Twitter reported a 21% increase in mDAU during Q4 of 2019, which was followed by a 12% jump in ad revenue in the next period. Regardless of how critics may perceive the metric, it is unquestionably popular with marketers.

Reassessing Your Twitter Investment

We get it. We’ve seen brand managers struggle with commitment issues when it comes to Twitter. The allure of user growth across Facebook and Instagram paired with lean social media budgets could be to blame.

Twitter’s mDAU shows that it doesn’t always have to be about the total number of users on a platform – A person who spends a few hours a day on Twitter offers a different value than a hoard of users who are less invested. Provided your fan base is there, this measurement provides brand managers and marketers a means to justify pushing content and ads on Twitter. Translation: if mDAU shows your particular audience spends a lot of time on the platform, you may have a great case for increasing your investment.

Using Twitter Effectively for a Nuanced Audience

Let’s say you’ve bought into this mDAU metric. Before diving in, it’s important to study who is on the platform and how they use it. Twitter’s audience is what makes it different from other social networks.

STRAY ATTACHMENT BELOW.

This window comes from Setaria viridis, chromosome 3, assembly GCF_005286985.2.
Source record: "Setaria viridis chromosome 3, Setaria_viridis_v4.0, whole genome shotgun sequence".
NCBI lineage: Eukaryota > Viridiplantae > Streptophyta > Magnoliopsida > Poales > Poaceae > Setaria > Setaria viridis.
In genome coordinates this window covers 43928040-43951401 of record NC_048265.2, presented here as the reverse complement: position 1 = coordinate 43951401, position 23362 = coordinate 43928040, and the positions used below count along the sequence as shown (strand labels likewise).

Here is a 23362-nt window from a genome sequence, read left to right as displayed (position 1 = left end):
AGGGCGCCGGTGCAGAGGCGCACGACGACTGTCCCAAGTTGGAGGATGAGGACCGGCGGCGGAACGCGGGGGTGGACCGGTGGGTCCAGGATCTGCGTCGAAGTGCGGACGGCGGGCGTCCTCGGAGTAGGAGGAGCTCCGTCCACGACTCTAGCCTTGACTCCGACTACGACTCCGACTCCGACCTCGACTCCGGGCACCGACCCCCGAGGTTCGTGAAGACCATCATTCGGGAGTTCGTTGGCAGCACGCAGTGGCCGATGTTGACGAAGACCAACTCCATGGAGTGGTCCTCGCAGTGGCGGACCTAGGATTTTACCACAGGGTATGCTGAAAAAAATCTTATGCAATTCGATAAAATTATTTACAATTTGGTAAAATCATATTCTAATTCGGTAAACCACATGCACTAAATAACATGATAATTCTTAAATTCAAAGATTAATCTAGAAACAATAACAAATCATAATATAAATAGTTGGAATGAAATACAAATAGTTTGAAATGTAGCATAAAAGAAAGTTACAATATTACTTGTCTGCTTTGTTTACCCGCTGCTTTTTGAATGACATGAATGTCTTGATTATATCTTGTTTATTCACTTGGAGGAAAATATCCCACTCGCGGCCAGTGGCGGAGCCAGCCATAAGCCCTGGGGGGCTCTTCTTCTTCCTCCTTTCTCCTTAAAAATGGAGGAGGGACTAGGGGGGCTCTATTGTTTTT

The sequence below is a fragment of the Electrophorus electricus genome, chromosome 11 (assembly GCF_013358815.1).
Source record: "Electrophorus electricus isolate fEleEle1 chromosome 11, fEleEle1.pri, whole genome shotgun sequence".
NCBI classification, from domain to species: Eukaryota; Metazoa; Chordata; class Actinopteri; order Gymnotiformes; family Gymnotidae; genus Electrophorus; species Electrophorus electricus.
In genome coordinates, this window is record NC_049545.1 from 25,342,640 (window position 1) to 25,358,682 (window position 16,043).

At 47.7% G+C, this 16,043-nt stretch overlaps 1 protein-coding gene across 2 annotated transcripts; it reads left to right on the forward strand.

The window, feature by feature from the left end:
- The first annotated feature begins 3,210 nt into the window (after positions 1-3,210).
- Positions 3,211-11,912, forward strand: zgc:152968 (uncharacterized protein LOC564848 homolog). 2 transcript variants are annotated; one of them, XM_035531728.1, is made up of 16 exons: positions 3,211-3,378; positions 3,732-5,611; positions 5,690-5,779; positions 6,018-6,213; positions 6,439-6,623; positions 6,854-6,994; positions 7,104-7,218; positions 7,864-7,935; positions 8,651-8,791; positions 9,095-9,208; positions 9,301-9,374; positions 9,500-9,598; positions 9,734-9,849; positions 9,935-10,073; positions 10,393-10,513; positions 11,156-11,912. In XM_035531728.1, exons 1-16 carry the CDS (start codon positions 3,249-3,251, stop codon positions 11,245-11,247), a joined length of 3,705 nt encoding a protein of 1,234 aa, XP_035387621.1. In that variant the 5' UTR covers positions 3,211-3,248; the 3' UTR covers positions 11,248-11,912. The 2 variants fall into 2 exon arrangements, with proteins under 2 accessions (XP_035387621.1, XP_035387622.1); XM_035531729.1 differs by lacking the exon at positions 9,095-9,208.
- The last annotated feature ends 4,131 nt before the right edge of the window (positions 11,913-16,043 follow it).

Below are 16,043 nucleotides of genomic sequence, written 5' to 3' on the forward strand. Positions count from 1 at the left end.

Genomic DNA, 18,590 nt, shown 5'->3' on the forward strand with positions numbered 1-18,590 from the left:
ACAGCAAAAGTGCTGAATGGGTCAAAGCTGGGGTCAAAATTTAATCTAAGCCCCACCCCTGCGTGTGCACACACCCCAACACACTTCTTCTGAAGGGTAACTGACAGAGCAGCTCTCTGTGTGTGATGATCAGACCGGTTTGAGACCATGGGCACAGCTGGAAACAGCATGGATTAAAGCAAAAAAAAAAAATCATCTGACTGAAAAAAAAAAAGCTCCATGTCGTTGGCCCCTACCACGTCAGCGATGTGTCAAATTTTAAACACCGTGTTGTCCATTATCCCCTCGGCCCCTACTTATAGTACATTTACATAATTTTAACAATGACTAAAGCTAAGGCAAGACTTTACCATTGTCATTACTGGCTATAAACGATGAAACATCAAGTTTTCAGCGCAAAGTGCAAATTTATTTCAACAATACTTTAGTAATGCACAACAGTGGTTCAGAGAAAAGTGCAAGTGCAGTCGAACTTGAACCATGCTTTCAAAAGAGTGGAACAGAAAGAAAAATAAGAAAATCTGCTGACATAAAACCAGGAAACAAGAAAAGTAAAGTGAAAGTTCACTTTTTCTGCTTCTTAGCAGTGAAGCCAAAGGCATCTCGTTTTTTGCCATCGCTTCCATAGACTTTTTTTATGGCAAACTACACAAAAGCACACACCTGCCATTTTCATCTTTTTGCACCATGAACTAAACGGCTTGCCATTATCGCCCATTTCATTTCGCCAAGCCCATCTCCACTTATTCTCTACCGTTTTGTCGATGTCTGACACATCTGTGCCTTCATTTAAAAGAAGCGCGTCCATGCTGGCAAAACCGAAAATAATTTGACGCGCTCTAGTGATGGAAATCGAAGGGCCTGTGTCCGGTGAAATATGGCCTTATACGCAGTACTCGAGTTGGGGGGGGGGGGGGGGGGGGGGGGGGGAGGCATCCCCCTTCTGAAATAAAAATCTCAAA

According to Pew Research, on average, Twitter users are younger, generally more educated, have high levels of income, are more politically active, and skew female. If these sound like your current or desired target customers, read on…

This audience isn’t here randomly; understanding why they flock to platform is vital to using Twitter effectively. In fact, Twitter’s of-the-moment nature and user base capture the Gen-Z zeitgeist.

How? Well, first, it offers a channel to voice opinions and world views. Beyond politics, Twitter’s informality removes filtering, dodging the picture-perfect inauthenticity that some feel plague platforms like Instagram. From a content standpoint, Twitter allows for bite-sized consumption, which is perfect given the generation’s alleged short attention span.

Lastly, it’s real-time in a way that Facebook and Instagram can’t match, with updates on sports, breaking world news, or commentary on the latest episode of your favorite show readily available.

mDAU using twitter effectively

An Unfiltered Approach to Communicating on Twitter

So, Twitter commands a more unfiltered version of your brand. How, then, do you go about using Twitter effectively? First, you need to develop an authentic brand persona. Yes, you’ve probably heard it before.

Every brand wants to sound genuine, but achieving authenticity is a little harder than repeating the mantra. Cultivating a presence on Twitter is more about developing an imperfect personality rather than a perfectly consistent brand image.